“Pinocchio” cost a lot more than “Gulliver’s Travels” - Disney biographer Neal Gabler estimates its budget was $2.7 million - and those dollars show up on the screen. The Disney characters, from humans like the wood carver Geppeto to anthropomorphic talking animals such as Jiminy Cricket to cute, non-speaking pets like Figaro the cat to the little wooden boy himself, are all more distinctively drawn and animated than anyone in “Gulliver’s Travels.” And the innovative use of Disney’s multi-plane camera presents unequalled depth in various scenes.
Take comparable scenes in the two movies: Gulliver, thrown overboard during a furious storm at sea, struggles through thrashing waves before he lands, exhausted, on a beach; and Pinocchio, Geppeto, Jiminy Cricket, Figaro and Cleo the goldfish try to keep afloat in the torrents of water brought on by an onrushing whale before they, too, wash up on land. In every respect, from the richness of the color to the suspense of the scene and the power of the waves, “Pinocchio” trounces “Gulliver’s Travels.”
“Pinocchio,” which came out in February 1940, did so-so business upon its initial release, though reissues over the years have made it one of the top-selling animated films of all time. It was inevitably compared to “Snow White,” with Nugent calling it “the best cartoon ever made” and “superior to ‘Snow White’ in every respect but one: its score.” (Ironically, the two Academy Awards won by “Pinocchio” were for its score and the song “When You Wish Upon a Star.” Both “Snow White” and “Gulliver’s Travels” also received Oscar nominations for best score in their respective years, but neither won.)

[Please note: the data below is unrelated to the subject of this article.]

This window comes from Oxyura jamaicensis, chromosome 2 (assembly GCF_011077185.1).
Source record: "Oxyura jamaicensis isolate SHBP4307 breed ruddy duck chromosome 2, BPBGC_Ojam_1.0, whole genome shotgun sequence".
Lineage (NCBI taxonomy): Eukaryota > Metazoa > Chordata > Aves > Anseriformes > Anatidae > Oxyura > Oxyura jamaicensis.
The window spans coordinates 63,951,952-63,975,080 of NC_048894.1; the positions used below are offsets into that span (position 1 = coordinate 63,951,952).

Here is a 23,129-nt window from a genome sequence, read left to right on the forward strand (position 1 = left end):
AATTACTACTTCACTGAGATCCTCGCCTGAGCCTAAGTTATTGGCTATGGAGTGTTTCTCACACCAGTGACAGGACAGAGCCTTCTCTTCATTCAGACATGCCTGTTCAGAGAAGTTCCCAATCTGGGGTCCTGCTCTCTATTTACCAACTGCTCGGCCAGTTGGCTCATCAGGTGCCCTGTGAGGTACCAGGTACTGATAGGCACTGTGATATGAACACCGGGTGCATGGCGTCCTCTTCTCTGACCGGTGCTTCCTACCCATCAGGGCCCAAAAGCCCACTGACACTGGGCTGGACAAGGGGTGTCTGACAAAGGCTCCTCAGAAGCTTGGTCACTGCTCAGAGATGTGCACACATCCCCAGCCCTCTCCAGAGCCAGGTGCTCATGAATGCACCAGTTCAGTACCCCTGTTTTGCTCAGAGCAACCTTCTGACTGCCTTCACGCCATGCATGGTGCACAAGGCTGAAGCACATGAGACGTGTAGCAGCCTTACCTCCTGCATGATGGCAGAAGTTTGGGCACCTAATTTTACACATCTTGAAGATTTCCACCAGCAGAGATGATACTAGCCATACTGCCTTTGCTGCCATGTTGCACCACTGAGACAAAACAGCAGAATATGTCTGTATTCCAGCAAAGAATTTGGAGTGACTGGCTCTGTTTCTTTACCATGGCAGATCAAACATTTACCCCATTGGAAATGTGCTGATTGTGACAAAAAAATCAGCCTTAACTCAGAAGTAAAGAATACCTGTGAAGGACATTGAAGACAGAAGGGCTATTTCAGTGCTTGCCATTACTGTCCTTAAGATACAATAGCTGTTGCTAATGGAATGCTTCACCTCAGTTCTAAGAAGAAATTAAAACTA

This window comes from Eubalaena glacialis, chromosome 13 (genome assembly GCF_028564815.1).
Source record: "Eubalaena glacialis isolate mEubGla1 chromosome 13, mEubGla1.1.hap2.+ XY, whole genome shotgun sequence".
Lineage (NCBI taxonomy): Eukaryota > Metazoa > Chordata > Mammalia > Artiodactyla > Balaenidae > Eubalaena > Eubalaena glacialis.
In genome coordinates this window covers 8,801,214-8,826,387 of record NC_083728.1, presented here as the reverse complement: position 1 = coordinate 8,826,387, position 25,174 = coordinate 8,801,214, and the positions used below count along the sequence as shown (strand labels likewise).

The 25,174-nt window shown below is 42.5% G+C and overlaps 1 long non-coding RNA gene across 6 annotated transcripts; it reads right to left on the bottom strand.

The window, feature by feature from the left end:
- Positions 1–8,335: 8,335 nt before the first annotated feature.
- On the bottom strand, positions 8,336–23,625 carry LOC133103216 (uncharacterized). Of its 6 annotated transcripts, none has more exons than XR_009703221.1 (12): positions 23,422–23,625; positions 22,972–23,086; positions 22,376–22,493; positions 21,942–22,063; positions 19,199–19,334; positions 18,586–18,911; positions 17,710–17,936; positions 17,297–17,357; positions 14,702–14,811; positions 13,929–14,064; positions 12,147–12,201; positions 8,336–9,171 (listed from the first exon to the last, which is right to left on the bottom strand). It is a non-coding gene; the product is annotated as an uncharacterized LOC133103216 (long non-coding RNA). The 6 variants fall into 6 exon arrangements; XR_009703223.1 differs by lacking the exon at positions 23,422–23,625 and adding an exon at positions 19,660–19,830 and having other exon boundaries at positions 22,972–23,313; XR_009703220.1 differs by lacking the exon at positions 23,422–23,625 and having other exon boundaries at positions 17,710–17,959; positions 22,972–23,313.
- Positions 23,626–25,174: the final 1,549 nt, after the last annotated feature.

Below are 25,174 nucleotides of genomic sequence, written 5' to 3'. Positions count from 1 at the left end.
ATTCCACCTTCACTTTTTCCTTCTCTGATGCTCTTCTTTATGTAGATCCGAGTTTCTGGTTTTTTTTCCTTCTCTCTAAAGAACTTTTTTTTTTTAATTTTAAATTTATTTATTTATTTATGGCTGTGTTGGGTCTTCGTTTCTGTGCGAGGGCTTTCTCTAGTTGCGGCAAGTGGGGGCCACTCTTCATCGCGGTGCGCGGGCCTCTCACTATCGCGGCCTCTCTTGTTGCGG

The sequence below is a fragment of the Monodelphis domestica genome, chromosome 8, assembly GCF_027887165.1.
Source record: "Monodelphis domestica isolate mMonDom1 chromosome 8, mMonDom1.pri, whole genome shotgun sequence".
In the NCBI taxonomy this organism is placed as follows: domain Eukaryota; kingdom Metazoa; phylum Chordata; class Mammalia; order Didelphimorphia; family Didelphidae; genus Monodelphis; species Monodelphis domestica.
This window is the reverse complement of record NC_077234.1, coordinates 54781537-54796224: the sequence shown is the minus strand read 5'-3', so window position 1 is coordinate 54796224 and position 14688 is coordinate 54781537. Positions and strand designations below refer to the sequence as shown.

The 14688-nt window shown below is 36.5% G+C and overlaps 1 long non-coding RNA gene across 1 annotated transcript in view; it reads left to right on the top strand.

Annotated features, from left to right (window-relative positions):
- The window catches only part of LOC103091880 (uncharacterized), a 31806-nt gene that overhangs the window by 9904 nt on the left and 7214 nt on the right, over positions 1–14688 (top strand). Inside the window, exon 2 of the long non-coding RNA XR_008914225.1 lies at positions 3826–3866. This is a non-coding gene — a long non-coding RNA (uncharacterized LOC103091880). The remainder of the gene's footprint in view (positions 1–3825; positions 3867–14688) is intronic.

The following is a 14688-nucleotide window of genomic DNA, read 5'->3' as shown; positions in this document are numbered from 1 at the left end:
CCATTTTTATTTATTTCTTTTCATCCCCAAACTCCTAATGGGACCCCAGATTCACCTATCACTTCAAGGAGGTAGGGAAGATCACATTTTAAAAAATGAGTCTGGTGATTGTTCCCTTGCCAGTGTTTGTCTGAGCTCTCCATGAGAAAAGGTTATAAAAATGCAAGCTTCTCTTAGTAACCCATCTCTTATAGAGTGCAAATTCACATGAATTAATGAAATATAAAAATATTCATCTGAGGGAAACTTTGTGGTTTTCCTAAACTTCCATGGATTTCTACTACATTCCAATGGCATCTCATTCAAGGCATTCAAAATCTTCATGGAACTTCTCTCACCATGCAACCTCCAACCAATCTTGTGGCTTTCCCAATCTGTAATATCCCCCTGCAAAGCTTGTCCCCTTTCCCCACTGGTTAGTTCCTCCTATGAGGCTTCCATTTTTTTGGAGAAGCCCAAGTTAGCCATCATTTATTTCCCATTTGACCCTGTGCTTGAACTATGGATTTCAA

“Max Fleischer’s Gulliver’s Travels” remains of interest as a historical curiosity and a noble effort. But “Pinocchio” is a timeless work of art. As Christopher Finch writes in “The Art of Walt Disney,” it “shares in all of the qualities that made (“Snow White”) such a success and adds to them a technical brilliance that has never been surpassed.”